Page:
Kinky's made an endorsement?

David B. Benson said...


Keep trying...


DEN said...

The place smells like a barnyard and is beginning to stink?

Horses and chickens and billygoat (hardhead)politicians.


DEN said...

Don't forget the two talking mules.

Hajji said...


We had to eat the milk cow...

Ann Richards has endorsed somebody from beyond the GRAVE?!


kinky was kidding earlier said...

You can lead a horse to water, but you can not make it drink.

Which means that you can only go so far to help someone/thing...ultimately it's up to YOU to take the necessary actions to make change.

Alan said...

Which means that you can only go so far to help someone/thing...ultimately it's up to YOU to take the necessary actions to make change.

Well, I hope that was it because I was afraid it was in reference to Ralph Nader wanting to join in the race... again. He bleeds off Dem votes, helping the repugs... and you can't make that fkr 'drink' either.

Alan said...

Any baseball fans here? In particular, or to be specific, anybody keeping up with the Roger Clemens/steroids, HGH scandal?
I prolly wouldn't be either if he wasn't from 'round here.

K, briefly... I dunno what the damn deal is with this party at Jose Conseco's house, but Clemens denies BIG TIME that he was there, and his accuser claiming he was. I don't think he's accused of actually doing some of the drugs at the party, so I wonder what the importance is. Anyways, before the congressional hearing, Clemens' attornies produced greens fees receipts from that day, proving Clemens wasn't at the party, but playing golf nearby. NOW, there's a neighbor kid with two pictures still on his wall of him and Clemens in the pool at the party at Conseco's house. The kid was 10 or 11 then, and it was a BIG DEAL he remembers quite well...hence the FRAMED pictures still on his wall. He's a collegiate baseball player himself now, and worries that this will affect his chances of hitting the big leagues, proving Clemens purjured himself, etc... i.e. the guy who brought down a baseball hero. Seems he was offended when a repugnican congressman called Clemens' accuser a liar, so he called the lawyers to set the record straight. Me thinks Clemens' goose is cooked. Fkn dick... he admitted his wife got HGH shots from his accuser to look good in some upcoming photo shoot, but he himself would never do such a thing. Isn't that special?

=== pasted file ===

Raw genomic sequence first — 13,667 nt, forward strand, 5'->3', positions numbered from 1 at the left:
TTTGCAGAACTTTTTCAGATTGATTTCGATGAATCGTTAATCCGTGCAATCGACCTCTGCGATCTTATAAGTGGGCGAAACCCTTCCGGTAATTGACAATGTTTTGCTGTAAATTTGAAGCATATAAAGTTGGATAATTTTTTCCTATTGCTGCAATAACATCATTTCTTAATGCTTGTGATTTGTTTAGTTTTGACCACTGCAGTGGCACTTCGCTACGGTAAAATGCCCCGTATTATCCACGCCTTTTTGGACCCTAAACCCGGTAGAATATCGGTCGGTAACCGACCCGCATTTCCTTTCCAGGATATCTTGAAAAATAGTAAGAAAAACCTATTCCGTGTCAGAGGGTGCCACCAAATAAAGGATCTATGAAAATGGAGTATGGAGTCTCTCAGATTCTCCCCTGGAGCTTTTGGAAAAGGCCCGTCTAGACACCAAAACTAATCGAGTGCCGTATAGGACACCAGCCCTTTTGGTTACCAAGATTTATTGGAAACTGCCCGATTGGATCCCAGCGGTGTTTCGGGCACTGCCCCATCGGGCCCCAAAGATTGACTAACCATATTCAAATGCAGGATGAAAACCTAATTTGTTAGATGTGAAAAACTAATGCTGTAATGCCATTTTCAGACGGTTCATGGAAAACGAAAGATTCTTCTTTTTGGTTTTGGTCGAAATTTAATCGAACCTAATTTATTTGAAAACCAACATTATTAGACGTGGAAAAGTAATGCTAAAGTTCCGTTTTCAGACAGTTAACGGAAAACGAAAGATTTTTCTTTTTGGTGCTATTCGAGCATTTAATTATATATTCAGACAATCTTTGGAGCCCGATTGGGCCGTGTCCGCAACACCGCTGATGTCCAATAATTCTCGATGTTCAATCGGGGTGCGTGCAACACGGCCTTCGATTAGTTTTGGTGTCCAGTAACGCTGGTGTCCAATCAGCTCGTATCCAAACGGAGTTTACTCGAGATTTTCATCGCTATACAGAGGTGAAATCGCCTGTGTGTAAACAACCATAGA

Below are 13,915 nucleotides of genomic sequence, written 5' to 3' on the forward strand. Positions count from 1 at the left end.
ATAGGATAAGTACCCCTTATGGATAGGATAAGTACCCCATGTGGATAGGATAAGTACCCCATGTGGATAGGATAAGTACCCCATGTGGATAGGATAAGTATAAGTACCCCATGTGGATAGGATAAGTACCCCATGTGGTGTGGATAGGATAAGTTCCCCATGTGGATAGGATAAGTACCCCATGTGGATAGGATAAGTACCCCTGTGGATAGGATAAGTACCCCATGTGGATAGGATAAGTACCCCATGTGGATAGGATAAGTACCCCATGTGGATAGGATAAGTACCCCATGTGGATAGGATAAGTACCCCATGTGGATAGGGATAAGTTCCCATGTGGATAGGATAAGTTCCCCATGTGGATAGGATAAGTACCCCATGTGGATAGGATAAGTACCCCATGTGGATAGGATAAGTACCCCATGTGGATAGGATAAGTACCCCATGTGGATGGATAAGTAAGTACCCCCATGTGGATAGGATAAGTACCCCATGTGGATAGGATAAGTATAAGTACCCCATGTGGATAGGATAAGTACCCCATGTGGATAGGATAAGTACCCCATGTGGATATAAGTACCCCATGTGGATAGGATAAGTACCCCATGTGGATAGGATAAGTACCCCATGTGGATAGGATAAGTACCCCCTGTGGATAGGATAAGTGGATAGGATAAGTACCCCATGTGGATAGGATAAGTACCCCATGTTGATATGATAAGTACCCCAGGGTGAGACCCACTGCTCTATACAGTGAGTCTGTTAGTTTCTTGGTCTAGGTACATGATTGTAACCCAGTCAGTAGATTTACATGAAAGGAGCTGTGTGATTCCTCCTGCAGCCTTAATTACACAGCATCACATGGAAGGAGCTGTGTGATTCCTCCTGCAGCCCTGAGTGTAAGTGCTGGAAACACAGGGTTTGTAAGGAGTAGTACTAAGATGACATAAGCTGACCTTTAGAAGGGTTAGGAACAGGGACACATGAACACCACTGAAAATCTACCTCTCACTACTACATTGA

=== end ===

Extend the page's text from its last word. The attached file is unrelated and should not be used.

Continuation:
Hajji said...

I don't suppose one could waterboard a horse?!


Hajji said...

Clemons' legacy may be cooked, but I doubt he or his family will suffer.

Oh, he'll not get so many "Ryanesque" pain reliever promo gigs, but he'll do ok.

The thing is...nothing he did was against baseball's rules.

Ballplayers are notorius for breaking society's laws...few have ever been dragged to congress over it.

As ususal, it is the lying about it that got him in hot water. Don't ever lie in court or congress...they tend to take it personally.


Hajji said...


On MTP...

He also called out Obama on his change of stance on Israeli/Palestinian matters.

So is there any "There", there?


DEN said...